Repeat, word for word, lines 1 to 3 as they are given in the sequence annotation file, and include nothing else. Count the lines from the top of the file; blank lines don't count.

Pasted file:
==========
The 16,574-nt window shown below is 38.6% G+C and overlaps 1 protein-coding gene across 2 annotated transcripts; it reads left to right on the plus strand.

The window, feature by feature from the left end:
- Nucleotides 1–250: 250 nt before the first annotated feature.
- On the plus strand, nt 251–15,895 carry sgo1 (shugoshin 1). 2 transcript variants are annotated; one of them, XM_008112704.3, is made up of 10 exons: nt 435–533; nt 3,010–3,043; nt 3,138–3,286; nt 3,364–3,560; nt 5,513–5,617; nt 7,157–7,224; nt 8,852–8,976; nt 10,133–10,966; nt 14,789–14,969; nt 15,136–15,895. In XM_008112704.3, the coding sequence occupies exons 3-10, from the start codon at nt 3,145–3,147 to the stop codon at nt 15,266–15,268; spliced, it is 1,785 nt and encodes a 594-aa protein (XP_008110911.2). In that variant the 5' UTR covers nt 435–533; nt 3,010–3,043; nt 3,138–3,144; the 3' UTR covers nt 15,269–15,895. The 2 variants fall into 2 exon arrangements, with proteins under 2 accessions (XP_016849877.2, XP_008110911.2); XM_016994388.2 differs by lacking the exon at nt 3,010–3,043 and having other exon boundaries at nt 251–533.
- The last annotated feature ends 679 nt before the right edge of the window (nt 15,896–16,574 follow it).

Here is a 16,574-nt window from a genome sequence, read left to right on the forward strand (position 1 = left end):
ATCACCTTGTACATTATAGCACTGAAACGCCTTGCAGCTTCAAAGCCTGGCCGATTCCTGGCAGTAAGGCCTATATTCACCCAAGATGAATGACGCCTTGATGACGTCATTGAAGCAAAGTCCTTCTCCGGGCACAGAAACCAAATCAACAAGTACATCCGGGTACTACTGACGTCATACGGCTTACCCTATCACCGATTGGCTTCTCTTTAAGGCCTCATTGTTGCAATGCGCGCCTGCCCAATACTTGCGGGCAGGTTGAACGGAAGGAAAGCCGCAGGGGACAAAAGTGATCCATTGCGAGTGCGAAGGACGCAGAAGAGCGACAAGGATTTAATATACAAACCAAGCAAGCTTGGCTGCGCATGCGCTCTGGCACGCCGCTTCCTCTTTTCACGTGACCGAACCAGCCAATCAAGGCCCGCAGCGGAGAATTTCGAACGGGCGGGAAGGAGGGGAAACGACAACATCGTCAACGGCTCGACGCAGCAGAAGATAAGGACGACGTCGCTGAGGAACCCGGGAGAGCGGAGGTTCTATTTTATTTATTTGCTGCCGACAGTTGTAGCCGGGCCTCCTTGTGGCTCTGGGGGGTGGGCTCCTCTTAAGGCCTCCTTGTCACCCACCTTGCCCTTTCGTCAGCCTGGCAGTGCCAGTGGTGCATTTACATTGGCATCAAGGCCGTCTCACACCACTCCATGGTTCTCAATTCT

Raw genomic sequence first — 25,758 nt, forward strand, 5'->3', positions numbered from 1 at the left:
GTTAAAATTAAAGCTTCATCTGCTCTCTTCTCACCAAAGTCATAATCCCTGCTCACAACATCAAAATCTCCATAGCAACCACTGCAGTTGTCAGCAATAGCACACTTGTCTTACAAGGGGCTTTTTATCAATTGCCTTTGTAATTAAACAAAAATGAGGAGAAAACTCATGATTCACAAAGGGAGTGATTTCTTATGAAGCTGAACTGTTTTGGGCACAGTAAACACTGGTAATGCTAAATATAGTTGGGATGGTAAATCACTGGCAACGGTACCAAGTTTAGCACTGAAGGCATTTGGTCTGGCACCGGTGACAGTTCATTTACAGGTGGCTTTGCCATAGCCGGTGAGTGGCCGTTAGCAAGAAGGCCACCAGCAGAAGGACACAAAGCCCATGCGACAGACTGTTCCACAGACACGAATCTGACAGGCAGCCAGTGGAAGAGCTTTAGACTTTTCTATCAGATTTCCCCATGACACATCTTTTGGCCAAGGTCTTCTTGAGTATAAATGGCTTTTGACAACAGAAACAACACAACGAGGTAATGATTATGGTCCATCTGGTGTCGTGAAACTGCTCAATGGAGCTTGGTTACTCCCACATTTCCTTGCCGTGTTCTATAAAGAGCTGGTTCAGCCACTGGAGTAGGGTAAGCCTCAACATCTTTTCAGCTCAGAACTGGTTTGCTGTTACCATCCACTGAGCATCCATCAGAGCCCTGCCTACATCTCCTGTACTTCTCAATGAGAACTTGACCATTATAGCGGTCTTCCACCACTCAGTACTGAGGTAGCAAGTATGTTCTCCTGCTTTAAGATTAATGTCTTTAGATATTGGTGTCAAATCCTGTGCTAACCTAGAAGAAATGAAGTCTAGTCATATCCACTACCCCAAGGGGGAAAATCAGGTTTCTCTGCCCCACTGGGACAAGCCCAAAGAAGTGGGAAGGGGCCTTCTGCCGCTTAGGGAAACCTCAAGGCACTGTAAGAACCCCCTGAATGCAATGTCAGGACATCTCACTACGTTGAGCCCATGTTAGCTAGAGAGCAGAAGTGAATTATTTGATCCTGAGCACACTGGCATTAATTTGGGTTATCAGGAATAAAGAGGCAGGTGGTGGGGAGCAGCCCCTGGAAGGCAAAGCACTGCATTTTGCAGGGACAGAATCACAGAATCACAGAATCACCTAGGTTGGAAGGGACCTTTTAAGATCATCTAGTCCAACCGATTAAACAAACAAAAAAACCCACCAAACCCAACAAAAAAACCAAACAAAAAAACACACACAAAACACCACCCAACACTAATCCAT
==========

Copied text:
The 16,574-nt window shown below is 38.6% G+C and overlaps 1 protein-coding gene across 2 annotated transcripts; it reads left to right on the plus strand.

The window, feature by feature from the left end:
- Nucleotides 1–250: 250 nt before the first annotated feature.